The core of homegrown Tigers was solidifying in Detroit in the mid-1960s. The Bill Freehans and Mickey Loliches and Denny McLains and Gates Browns and Willie Hortons and Dick McAuliffes were becoming entrenched, and their blending in with veterans like Al Kaline and Norm Cash made for a pleasing team to watch.

Added to that group in 1966 was outfielder Jim Northrup, another Michigan-born kid who was a part-timer in 1965 but who became a regular in '66, at age 26.

The American League was no longer dominated by the New York Yankees. In fact, the Yanks nosedived in 1966 and would finish 10th---dead last---in the American League. The Yankees' long overdue freefall to the league basement gave the other teams in the junior circuit the feeling of, "Why not us?" The Minnesota Twins won the pennant in 1965, but they were hardly a dominant team that was head and shoulders above the rest.

The Tigers rightly felt like they could win the now wide open league; their talent was as good as any other team's---sometimes better.

But once again the Tigers' season would be marred by health concerns of their manager, Charlie Dressen.

With the team off to a decent 16-10 start, GM Jim Campbell waved the Tigers into the clubhouse as they worked out before an exhibition game against the St. Louis Cardinals, in Detroit. It was apparent that something was seriously wrong.

Manager Dressen, Campbell told the stunned team, had suffered another heart attack. And once again, coach Bob Swift would be taking over under duress. To the Tigers' credit, they kept their nose to the grindstone and continued to play good baseball under Swift as they again waited for Dressen to convalesce.

But during the All-Star break, with the Tigers in second place, eight games behind the Baltimore Orioles, Swift also fell ill. The initial diagnosis was a virus in his stomach. Another coach, Frank Skaff, took over as the Tigers were now playing for their third manager since Opening Day.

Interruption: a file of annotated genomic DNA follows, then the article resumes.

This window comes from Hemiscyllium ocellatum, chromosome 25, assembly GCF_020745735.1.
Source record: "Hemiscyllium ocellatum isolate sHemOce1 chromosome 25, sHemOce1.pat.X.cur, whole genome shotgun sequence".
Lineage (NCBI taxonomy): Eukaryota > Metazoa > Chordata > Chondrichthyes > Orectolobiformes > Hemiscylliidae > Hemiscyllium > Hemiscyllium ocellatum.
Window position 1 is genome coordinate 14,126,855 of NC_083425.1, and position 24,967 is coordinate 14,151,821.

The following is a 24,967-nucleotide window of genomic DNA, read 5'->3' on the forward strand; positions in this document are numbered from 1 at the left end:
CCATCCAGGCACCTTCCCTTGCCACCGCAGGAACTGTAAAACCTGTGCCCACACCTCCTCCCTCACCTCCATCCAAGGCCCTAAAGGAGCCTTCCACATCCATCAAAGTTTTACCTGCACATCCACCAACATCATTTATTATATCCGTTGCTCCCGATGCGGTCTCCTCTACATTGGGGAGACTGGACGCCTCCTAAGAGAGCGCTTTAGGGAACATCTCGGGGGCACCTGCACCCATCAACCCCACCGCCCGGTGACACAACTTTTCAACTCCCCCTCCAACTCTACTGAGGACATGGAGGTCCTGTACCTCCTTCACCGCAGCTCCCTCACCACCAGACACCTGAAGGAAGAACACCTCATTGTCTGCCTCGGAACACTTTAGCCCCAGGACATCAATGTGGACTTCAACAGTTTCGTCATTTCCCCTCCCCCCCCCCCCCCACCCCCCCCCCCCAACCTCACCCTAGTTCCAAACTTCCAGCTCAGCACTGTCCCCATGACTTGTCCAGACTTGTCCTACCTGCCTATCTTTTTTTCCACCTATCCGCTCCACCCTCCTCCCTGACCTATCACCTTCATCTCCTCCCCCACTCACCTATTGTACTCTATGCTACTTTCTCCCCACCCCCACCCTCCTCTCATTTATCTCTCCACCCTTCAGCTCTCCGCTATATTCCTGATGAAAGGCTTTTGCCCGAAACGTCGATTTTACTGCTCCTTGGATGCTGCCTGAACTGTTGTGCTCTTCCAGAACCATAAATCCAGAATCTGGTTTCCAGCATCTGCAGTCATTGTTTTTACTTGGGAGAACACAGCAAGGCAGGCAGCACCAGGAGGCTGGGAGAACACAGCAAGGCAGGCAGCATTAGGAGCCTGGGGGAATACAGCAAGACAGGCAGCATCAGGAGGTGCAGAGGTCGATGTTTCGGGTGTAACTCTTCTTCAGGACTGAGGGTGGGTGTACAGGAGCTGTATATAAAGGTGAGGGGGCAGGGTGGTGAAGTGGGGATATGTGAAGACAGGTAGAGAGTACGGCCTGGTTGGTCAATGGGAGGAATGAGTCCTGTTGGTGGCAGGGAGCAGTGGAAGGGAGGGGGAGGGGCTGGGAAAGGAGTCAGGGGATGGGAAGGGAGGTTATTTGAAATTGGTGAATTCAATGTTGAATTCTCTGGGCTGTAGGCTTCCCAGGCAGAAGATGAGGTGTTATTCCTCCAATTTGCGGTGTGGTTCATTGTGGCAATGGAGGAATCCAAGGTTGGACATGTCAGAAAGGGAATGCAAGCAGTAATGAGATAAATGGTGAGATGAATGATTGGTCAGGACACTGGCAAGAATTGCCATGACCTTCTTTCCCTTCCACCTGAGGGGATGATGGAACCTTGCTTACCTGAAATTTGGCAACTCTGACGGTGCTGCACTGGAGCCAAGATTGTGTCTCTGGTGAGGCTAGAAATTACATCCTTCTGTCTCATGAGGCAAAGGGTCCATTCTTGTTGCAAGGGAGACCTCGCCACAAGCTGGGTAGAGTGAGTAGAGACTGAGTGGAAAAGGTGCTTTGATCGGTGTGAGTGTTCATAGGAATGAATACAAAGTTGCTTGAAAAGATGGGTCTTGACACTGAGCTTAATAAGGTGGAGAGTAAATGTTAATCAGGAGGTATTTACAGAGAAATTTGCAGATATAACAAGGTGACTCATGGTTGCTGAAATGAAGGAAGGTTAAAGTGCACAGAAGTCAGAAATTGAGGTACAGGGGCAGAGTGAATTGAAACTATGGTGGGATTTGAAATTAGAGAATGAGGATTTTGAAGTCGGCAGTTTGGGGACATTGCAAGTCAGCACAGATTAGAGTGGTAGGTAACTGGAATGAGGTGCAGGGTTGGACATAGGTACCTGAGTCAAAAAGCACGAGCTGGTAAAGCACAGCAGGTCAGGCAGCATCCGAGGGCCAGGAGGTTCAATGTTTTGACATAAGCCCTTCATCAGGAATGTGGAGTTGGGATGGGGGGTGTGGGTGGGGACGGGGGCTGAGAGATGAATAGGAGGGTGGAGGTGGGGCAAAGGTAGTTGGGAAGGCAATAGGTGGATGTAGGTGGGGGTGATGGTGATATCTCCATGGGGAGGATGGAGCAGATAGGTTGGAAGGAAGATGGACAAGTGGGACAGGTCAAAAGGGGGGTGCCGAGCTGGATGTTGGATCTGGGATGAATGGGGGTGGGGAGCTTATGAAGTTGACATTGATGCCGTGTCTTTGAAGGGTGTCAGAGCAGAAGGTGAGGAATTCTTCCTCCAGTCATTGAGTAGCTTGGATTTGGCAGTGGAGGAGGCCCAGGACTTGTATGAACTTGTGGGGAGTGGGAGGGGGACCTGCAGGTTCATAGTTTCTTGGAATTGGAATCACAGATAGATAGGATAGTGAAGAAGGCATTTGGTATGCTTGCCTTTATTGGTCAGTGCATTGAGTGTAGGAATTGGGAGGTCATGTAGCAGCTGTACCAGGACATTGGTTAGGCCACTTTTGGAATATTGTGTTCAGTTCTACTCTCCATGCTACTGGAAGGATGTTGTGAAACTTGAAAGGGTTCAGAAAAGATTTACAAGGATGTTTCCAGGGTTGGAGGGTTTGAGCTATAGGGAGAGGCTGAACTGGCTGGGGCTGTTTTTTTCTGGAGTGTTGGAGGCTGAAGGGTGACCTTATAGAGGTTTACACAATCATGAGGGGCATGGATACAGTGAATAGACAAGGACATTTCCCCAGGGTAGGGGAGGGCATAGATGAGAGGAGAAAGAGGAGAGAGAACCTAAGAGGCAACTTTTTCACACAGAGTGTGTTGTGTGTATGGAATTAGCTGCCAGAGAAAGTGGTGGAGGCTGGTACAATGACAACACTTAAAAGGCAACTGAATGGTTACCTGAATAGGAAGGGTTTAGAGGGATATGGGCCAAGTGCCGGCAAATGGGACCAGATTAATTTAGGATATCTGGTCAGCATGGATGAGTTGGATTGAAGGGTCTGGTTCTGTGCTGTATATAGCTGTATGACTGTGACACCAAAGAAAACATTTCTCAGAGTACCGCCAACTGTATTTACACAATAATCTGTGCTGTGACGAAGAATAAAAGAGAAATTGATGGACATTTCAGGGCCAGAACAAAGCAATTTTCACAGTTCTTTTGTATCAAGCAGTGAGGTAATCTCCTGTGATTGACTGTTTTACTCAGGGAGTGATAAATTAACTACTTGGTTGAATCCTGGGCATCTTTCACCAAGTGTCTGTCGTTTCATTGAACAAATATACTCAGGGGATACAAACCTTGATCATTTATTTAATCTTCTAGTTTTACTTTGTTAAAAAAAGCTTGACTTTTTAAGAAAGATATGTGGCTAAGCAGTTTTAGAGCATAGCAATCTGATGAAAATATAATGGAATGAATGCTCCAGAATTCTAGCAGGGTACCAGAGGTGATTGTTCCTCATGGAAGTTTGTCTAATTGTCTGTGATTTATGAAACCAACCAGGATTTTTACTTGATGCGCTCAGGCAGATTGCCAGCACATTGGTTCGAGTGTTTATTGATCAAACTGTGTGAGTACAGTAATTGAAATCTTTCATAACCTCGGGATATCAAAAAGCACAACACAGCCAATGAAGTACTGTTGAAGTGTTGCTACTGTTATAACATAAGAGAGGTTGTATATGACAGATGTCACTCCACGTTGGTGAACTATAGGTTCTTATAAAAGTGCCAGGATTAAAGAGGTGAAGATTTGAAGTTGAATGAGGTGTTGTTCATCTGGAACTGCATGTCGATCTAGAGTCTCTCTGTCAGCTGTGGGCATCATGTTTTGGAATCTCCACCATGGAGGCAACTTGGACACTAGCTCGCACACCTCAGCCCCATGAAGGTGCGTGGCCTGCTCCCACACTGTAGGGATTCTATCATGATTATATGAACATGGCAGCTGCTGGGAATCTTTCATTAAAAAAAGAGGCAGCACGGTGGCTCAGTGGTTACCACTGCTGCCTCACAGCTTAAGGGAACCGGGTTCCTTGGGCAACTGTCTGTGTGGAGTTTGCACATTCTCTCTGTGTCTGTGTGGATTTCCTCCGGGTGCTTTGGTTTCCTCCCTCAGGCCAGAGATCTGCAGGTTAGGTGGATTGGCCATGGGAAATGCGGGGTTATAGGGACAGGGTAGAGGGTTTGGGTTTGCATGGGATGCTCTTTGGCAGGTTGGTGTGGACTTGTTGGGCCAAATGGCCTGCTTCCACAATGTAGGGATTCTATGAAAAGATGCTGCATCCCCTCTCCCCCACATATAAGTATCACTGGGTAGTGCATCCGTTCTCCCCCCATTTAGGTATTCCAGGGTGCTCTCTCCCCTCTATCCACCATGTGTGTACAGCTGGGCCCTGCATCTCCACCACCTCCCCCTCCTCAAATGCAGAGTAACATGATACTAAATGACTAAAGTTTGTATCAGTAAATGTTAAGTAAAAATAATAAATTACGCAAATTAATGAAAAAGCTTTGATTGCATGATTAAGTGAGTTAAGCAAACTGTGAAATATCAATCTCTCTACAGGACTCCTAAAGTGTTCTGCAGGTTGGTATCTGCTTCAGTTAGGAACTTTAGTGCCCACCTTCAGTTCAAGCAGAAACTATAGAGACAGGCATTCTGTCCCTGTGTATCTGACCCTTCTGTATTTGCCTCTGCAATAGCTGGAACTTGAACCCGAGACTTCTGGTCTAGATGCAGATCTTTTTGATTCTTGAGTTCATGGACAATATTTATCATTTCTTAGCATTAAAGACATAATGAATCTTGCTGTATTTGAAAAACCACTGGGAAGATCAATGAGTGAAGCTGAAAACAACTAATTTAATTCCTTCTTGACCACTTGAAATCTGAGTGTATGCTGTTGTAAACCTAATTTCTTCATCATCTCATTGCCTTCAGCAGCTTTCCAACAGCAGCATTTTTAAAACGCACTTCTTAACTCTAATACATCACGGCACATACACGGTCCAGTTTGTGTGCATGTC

As medical reports on Dressen and Swift were being monitored like the daily box scores, the Tigers kept plugging away, though their attention was understandably divided between the games and the health of their two ailing managers.

But on August 10, sadly, Charlie Dressen died, his heart too weak. But there was more baseball to be played, and the Tigers played them the way Dressen would have wanted them to---with pride and professionalism.

As hard as the Tigers fought, the Orioles were simply too good for them and the rest of the league. Even a 76-61 record on September 4 left the Bengals 9.5 games behind the Birds.

The news on Swift was grim, too. Turns out the virus was actually cancer, and the prognosis was not good.

The Tigers limped home with an 88-74 record, admirable but only good for third place, 10 games behind Baltimore.

Individually, Willie Horton had 27 homers and 100 RBI. Norm Cash slugged 32 homers, Al Kaline 29. Jim Northrup had 16 home runs and batted .265. Yet another product of the farm system, center fielder Mickey Stanley, batted a solid .289 in part-time duty, while playing stellar defense. McLain won 20 games for the first time in his brief career, but Lolich slumped to 14-14 with a 4.77 ERA.

Shortly after the season, Bob Swift succumbed to cancer, putting an excalamation point on perhaps the darkest, saddest season in Tigers history.


By GregEno
Al Kaline, Bob Swift, Chuck Dressen, Denny McLain, Detroit Tigers, Dick McAuliffe, Gates Brown, Jim Northrup, Mickey Lolich, Mickey Stanley, Norm Cash, Willie Horton


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